THE NEWS SERVICE
Florida’s jobless rate dropped 0.2 percentage points in September – to 3.8 percent – even though the number of people with jobs fell by 42,000 from August.
Gov. Rick Scott attributed the drop in the state’s unemployment rate to Hurricane Irma, a massive storm that swept throughout the state last month.
The estimated figures posted Oct. 20 by the Department of Economic Opportunity also stripped Monroe County – still reeling from the powerful storm that made initial landfall in the Keys on Sept. 10 – of its long-held position of the state’s lowest jobless mark.
“Hurricane Irma was the largest storm we have seen, which affected our entire state and led to the largest evacuation and power restoration effort,” Scott said in a release. “Obviously, our jobs numbers were affected because of this.
“Florida is a resilient state and we are working around the clock to rebuild and recover from this unprecedented storm.”
Highest in Hendry
Monroe County saw its unemployment mark grow to 3.3 percent, up from 2.7 percent in August. The September number is higher than 20 other counties.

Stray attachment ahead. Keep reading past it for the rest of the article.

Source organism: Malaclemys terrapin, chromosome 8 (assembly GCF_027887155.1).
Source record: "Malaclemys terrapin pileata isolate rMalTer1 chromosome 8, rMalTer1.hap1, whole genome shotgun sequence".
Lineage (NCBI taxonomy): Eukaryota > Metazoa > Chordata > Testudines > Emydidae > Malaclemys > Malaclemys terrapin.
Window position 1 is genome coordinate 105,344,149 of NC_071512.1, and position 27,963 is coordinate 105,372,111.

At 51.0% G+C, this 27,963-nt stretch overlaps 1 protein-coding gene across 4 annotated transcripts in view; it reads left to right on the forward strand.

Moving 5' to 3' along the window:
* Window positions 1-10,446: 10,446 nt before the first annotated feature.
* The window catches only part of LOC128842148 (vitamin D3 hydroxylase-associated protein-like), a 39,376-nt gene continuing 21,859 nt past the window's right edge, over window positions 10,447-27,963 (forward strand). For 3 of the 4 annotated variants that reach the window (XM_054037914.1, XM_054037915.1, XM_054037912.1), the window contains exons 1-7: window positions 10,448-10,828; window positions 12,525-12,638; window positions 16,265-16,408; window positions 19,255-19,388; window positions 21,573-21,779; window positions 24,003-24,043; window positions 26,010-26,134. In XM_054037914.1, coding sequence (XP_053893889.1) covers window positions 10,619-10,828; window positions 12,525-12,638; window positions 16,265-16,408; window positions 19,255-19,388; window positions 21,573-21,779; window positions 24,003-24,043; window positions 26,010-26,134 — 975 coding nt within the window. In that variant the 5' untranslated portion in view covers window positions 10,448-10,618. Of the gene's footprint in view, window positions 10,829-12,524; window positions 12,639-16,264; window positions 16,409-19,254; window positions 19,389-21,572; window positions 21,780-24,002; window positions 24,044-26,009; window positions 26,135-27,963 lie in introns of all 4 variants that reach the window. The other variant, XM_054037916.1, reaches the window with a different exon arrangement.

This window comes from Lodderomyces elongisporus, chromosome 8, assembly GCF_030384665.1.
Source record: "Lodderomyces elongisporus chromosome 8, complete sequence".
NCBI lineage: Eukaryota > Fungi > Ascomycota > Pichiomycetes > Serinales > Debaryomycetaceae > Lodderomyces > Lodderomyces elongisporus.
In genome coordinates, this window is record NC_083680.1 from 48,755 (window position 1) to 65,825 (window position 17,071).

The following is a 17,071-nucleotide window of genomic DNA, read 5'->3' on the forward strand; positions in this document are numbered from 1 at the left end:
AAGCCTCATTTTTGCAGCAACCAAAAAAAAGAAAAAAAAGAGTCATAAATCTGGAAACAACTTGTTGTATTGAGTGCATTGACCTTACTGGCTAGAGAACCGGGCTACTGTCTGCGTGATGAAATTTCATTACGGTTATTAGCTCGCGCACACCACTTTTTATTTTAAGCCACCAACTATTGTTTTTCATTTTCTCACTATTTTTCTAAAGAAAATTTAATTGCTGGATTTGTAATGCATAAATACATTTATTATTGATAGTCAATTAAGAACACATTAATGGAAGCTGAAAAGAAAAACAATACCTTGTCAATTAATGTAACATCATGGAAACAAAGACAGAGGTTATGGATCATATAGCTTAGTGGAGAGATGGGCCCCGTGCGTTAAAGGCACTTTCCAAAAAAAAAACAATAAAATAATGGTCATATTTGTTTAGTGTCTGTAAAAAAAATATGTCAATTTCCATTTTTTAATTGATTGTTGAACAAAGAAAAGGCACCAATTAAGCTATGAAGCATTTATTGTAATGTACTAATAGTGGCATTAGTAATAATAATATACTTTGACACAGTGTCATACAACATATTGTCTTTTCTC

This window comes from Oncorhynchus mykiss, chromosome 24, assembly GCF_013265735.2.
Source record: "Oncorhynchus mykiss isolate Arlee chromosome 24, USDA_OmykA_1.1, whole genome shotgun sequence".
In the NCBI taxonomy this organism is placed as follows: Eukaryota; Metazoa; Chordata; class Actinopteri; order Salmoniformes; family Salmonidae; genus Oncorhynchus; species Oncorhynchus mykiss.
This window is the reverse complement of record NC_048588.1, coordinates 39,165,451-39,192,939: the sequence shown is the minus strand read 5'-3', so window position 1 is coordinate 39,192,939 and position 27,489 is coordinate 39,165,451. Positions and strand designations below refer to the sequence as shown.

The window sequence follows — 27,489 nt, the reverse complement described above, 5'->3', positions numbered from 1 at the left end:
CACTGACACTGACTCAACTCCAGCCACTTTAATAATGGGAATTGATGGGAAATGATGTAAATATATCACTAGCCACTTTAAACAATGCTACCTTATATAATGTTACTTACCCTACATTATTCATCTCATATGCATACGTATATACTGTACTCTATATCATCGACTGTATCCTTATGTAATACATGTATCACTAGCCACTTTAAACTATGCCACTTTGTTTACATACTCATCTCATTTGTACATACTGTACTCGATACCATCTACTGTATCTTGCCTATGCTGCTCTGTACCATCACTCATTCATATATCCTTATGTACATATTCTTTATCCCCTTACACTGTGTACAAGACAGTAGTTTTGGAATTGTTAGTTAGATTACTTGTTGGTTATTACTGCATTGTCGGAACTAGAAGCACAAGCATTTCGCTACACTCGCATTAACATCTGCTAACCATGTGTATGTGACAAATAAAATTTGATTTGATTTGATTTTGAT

Okaloosa and St. Johns counties now hold the mark for the lowest jobless rate, both at 2.7 percent.
Rural Hendry County, which was entering the citrus growing season, is the highest at 8.6 percent. Florida’s citrus industry took an estimated $760 million hit due to Irma.
“When businesses are closed down, they are not creating new jobs,” Cissy Proctor, executive director of the Department of Economic Opportunity, told Scott and the Cabinet last week.
“But, there are a lot of companies and businesses all across the state that are up and running again, and are having their employees come in and work and are creating jobs.”
The Florida numbers released represent 383,000 jobless from a workforce of 10.1 million.
The monthly total of jobless is down 25,000 from August, while the workforce has grown by 17,000 in the same time.
The federal rate fell to 4.2 percent in September from 4.4 percent in August, but also saw jobless claims grow, in large part to Hurricane Harvey’s impact on Texas.